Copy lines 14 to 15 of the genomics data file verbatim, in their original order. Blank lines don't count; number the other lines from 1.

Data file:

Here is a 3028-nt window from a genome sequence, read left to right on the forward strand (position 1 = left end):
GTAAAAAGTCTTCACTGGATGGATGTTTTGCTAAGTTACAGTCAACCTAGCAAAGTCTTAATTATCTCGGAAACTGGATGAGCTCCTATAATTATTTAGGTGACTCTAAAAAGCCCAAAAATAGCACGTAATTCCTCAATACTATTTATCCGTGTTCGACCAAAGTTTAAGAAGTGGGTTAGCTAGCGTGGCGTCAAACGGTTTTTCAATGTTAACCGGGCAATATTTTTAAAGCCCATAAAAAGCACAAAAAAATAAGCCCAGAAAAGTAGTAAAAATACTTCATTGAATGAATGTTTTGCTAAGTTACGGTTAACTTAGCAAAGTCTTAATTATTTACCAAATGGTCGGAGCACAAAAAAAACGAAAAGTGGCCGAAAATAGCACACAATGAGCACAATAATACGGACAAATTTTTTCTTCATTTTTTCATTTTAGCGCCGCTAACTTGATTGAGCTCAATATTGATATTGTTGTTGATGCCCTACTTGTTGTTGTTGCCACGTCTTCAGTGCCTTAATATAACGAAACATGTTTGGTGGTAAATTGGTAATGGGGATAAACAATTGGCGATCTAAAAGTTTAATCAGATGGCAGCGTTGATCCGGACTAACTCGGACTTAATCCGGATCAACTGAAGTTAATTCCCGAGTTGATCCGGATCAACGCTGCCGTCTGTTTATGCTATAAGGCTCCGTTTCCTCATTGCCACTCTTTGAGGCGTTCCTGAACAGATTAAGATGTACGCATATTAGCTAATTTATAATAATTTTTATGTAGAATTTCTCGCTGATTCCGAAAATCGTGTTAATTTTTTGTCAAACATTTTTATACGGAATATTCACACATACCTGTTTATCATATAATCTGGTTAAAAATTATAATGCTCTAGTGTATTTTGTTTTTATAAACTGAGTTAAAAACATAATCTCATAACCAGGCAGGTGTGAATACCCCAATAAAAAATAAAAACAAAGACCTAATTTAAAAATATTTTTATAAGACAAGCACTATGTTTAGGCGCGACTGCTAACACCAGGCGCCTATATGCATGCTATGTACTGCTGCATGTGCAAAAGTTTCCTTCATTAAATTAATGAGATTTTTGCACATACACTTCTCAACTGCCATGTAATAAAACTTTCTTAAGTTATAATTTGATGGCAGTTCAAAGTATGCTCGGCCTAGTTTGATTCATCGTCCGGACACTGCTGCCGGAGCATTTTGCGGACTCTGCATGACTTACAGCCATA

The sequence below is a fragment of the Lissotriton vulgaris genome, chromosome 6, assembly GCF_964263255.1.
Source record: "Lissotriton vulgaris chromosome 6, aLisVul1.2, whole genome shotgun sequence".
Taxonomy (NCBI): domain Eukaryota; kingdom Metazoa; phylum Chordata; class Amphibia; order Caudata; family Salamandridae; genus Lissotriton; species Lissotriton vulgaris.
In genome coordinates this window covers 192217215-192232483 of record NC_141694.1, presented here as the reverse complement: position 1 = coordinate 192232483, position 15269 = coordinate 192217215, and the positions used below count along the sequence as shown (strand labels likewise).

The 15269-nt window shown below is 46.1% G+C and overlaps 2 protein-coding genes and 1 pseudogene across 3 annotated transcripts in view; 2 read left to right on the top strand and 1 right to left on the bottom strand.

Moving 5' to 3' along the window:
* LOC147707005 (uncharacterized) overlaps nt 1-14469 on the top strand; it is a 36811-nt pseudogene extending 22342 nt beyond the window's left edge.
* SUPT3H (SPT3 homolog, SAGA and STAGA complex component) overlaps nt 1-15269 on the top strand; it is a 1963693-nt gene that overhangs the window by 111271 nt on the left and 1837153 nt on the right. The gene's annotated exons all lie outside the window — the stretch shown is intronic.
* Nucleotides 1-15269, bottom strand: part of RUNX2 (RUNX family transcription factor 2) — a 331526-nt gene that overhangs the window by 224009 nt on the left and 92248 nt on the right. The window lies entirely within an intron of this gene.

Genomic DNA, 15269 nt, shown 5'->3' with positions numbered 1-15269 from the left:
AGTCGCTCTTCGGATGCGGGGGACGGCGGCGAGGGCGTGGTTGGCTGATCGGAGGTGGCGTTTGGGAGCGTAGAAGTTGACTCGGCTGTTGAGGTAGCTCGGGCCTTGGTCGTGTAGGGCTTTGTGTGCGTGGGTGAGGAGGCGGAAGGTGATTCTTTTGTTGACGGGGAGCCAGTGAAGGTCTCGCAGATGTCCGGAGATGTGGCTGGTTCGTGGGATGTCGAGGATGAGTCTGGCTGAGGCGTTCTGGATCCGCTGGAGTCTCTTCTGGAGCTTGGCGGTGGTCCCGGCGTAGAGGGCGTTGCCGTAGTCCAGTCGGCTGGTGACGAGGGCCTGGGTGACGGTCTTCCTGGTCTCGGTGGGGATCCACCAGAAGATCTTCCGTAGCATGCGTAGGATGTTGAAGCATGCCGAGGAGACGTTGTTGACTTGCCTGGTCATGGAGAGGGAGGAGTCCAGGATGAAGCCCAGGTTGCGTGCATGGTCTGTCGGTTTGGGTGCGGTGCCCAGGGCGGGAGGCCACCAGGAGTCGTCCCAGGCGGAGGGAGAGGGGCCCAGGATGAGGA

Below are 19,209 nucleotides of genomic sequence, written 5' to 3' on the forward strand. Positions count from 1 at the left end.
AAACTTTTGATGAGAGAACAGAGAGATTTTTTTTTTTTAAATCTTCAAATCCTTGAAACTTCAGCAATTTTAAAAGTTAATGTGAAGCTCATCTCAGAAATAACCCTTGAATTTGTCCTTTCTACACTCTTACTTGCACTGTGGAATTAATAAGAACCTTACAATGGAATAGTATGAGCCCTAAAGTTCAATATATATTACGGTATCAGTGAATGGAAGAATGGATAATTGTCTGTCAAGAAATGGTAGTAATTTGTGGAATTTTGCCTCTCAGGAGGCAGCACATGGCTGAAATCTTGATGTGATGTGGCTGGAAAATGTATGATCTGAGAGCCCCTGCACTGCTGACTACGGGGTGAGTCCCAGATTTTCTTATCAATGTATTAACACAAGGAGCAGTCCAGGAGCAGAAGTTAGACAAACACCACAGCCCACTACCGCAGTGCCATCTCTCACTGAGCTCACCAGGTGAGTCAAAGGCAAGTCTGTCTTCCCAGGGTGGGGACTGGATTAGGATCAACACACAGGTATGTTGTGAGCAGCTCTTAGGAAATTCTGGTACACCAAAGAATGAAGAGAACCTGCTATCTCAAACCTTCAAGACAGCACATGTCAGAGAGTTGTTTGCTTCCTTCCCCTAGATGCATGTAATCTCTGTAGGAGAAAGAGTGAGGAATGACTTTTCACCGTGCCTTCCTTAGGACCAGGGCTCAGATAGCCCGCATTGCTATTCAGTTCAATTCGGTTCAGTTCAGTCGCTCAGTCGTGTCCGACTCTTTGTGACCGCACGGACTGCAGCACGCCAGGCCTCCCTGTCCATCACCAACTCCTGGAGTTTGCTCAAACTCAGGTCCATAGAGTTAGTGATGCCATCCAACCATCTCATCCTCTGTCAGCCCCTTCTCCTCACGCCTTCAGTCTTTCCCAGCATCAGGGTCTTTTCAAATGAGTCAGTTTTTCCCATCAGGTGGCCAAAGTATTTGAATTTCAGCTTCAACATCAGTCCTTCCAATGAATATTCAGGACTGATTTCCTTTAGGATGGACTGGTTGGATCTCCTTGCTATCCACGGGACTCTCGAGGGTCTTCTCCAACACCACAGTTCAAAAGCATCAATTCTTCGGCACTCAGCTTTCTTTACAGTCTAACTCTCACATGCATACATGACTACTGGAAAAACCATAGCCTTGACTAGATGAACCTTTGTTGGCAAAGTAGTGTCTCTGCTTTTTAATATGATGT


Below are 19,209 nucleotides of genomic sequence, written 5' to 3' on the forward strand. Positions count from 1 at the left end.
AAACTTTTGATGAGAGAACAGAGAGATTTTTTTTTTTTAAATCTTCAAATCCTTGAAACTTCAGCAATTTTAAAAGTTAATGTGAAGCTCATCTCAGAAATAACCCTTGAATTTGTCCTTTCTACACTCTTACTTGCACTGTGGAATTAATAAGAACCTTACAATGGAATAGTATGAGCCCTAAAGTTCAATATATATTACGGTATCAGTGAATGGAAGAATGGATAATTGTCTGTCAAGAAATGGTAGTAATTTGTGGAATTTTGCCTCTCAGGAGGCAGCACATGGCTGAAATCTTGATGTGATGTGGCTGGAAAATGTATGATCTGAGAGCCCCTGCACTGCTGACTACGGGGTGAGTCCCAGATTTTCTTATCAATGTATTAACACAAGGAGCAGTCCAGGAGCAGAAGTTAGACAAACACCACAGCCCACTACCGCAGTGCCATCTCTCACTGAGCTCACCAGGTGAGTCAAAGGCAAGTCTGTCTTCCCAGGGTGGGGACTGGATTAGGATCAACACACAGGTATGTTGTGAGCAGCTCTTAGGAAATTCTGGTACACCAAAGAATGAAGAGAACCTGCTATCTCAAACCTTCAAGACAGCACATGTCAGAGAGTTGTTTGCTTCCTTCCCCTAGATGCATGTAATCTCTGTAGGAGAAAGAGTGAGGAATGACTTTTCACCGTGCCTTCCTTAGGACCAGGGCTCAGATAGCCCGCATTGCTATTCAGTTCAATTCGGTTCAGTTCAGTCGCTCAGTCGTGTCCGACTCTTTGTGACCGCACGGACTGCAGCACGCCAGGCCTCCCTGTCCATCACCAACTCCTGGAGTTTGCTCAAACTCAGGTCCATAGAGTTAGTGATGCCATCCAACCATCTCATCCTCTGTCAGCCCCTTCTCCTCACGCCTTCAGTCTTTCCCAGCATCAGGGTCTTTTCAAATGAGTCAGTTTTTCCCATCAGGTGGCCAAAGTATTTGAATTTCAGCTTCAACATCAGTCCTTCCAATGAATATTCAGGACTGATTTCCTTTAGGATGGACTGGTTGGATCTCCTTGCTATCCACGGGACTCTCGAGGGTCTTCTCCAACACCACAGTTCAAAAGCATCAATTCTTCGGCACTCAGCTTTCTTTACAGTCTAACTCTCACATGCATACATGACTACTGGAAAAACCATAGCCTTGACTAGATGAACCTTTGTTGGCAAAGTAGTGTCTCTGCTTTTTAATATGATGT